This year had been forecast to be a bumper year for income investors, with more than £100bn of cash expected to be returned to UK shareholders. However, the economic shock from coronavirus has proved deadly for dividends.

Annual payments could be less than half of this level, according to financial services provider Link Group, as companies cut, suspend or review dividend payments to shareholders as they hang on to cash to weather an uncertain future.

More than 40 per cent of British companies have already cut dividends this year and more are expected to follow. Link forecasts payments totalling £52bn are at risk.

Having seen capital values plummet since the global sell-off began in late February, private investors have been dismayed by dividend cuts which have not only hit their income, but caused share prices of affected companies to fall further. 

This has had a disproportionate impact on older investors who rely on investment income to fund their retirement, including hundreds of thousands in “pension drawdown” plans who remain actively invested in retirement and generate an income from their investment pot.

FT Money assesses the options for income-seeking investors, considering the growing concentration of dividend risk, the strategies professional fund managers are taking to bridge the income gap, and practical tips from investment experts. 

Income funds feel pain of dividend cuts

Dividend drought

As the options for income seekers narrow, investors must be wary of concentration risk as the pool of FTSE dividend-paying companies shrinks.

Companies in hardest-hit sectors such as the retail, travel and leisure industries have been forced to axe dividends as they battle to survive. 

Others, such as UK banks, have been pressed to cut dividends by the government. Many insurers including RSA, Direct Line, Aviva and Hiscox have also bowed to regulatory pressure and suspended payments.

Others are reluctant to pay out in the event that they will require government assistance further down the line and some have used the pandemic as an opportunity to lower dividends discreetly from a previously high level, sparking the ire of investors.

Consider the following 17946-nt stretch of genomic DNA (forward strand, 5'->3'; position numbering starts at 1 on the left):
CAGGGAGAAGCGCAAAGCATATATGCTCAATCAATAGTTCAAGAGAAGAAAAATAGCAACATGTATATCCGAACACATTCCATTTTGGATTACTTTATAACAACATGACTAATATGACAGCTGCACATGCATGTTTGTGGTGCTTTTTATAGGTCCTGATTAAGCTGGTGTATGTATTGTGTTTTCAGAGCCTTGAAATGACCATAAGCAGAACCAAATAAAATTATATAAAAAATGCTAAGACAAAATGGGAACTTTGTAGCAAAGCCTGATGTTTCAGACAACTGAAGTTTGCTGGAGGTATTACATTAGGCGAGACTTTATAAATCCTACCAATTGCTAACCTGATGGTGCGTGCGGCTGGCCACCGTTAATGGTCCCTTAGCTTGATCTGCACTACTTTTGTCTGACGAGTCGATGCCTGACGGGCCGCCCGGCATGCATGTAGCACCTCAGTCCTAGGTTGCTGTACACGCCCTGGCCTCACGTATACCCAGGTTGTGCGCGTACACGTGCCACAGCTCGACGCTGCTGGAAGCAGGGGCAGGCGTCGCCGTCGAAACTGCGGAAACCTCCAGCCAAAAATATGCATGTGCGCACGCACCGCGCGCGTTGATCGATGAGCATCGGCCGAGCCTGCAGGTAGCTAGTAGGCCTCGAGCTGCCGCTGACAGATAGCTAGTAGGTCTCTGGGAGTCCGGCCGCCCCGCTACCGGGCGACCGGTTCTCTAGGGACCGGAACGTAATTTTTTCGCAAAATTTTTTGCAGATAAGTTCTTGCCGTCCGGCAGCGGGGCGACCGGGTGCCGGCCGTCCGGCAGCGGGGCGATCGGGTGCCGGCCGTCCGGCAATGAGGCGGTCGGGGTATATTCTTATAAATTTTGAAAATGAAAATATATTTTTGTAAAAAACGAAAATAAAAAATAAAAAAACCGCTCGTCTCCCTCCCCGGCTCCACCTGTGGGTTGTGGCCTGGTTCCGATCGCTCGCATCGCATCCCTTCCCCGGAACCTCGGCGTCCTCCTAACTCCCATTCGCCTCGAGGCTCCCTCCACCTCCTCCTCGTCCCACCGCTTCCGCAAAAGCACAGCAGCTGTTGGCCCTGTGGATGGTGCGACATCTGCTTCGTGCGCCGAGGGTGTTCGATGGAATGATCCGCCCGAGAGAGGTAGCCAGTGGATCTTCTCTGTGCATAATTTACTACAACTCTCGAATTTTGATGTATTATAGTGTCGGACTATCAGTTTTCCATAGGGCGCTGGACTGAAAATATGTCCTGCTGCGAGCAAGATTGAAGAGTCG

“Political intervention is the biggest unknown for the income sector,” says Mike Kerley, fund manager of Henderson Far East Income. “The blanket restrictions the government put in don’t necessary reflect the credibility and financial stability of the banking sector.”

“Housebuilders went into this with a net cash position, so that did catch us by surprise,” says Laura Foll, co-manager of the Lowland Investment Company, and income focused investment trust.

Yet she adds that investors who chase other dividend-paying companies could find themselves in a value trap or overexposed to sectors in permanent decline, such as tobacco, which has both “structural and volume decline, but high dividends”.

Just 10 firms are forecast to pay out two-thirds of FTSE 100 dividends this year, notes Russ Mould, investment director at AJ Bell. 

Currently, the top 10 payers are expected to include Shell, BP, British American Tobacco, GlaxoSmithKline, Rio Tinto, AstraZeneca, Vodafone, BHP Group, Imperial Brands and Diageo, according to Sharecast analysis of Refinitiv data. 

Shell and BP have been favourites of UK income investors for years, but the dramatic collapse in oil prices this week has caused huge concern about future dividend payouts. 

“It would be ground zero for UK dividends if Shell or BP pulled their dividend because they’re two of the top five payers in the UK market, and over a third of the dividend market is from the top five,” notes Jason Hollands, managing director at Tilney Group. 

With oil prices at such distressed levels, there is nervousness at how sustainable the payouts are. On Thursday, Norway’s Equinor became the first oil major to cut its dividend, blaming the “extraordinary” market situation.